Infidelity is a huge topic, one that we will continue to revisit. I wanted to ensure that those who have been touched by infidelity have the resources they need. I am especially thinking about those whose relationships have just been rocked by infidelity. So this article will focus on the very early days and weeks following the disclosure or discovery of infidelity. We will be exploring how you can assess whether it is possible to repair, rebuild, restore the relationship. Here’s the plan:

  • I will talk a bit about infidelity.
  • I will offer three Relational Self-Awareness questions to the person who has cheated.
  • I will offer three Relational Self-Awareness questions to the person who has been cheated on.

These questions are designed to help you get a sense of whether the necessary ingredients are there to begin to rebuild trust and connection.

Toward the end, I will be telling you about a course my team and I have created called, “Can I Trust You Again? Rebuilding after Betrayal or Deceit” which is designed to support couples who are engaging in a process of healing in the wake of betrayal. You’ll be able to find out more about the course here.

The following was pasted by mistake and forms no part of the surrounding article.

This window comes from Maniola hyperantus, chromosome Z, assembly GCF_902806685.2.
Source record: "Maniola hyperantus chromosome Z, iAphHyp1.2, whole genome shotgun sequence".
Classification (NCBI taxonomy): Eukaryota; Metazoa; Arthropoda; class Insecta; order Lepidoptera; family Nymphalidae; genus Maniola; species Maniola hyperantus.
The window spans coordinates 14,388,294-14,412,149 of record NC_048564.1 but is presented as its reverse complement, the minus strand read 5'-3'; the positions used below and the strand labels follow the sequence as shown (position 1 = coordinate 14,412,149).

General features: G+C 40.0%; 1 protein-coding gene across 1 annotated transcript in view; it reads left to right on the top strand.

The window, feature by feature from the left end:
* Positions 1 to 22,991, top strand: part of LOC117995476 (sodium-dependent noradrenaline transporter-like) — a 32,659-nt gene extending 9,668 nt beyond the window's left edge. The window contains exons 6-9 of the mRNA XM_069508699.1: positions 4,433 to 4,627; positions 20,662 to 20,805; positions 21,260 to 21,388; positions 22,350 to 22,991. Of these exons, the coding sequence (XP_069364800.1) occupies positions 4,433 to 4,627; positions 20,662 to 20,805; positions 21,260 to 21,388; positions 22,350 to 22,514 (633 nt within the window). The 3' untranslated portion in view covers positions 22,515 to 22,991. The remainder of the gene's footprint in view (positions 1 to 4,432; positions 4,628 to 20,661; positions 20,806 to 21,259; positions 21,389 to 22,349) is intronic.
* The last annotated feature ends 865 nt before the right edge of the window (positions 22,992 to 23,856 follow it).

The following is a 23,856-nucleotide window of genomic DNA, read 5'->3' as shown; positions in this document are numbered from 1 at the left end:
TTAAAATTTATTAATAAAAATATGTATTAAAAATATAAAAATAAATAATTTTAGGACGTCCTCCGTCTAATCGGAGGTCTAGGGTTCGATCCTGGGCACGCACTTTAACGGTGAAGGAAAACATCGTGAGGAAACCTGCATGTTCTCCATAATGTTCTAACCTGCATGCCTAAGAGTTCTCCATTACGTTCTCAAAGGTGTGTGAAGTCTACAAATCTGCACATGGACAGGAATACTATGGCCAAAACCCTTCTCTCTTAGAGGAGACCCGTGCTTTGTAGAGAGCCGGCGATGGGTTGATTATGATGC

What is Infidelity, Really?

Let’s start with the big picture: one of the realities of loving in the digital age is that it is easier than ever to cheat, and easier than ever to get caught. Infidelity is common. A team at University of Colorado Boulder analyzed data from the General Social Survey, a data set from over 13,000 Americans. They found that 21% of men and 13% of women reported that they had been unfaithful at some point in their lifetime. Just over half (about 54%) reported that the affair partner was someone they knew well, like a close friend. About 30% reported that the affair partner was someone they knew somewhat well, like a neighbor or a co-worker; the rest were casual acquaintances.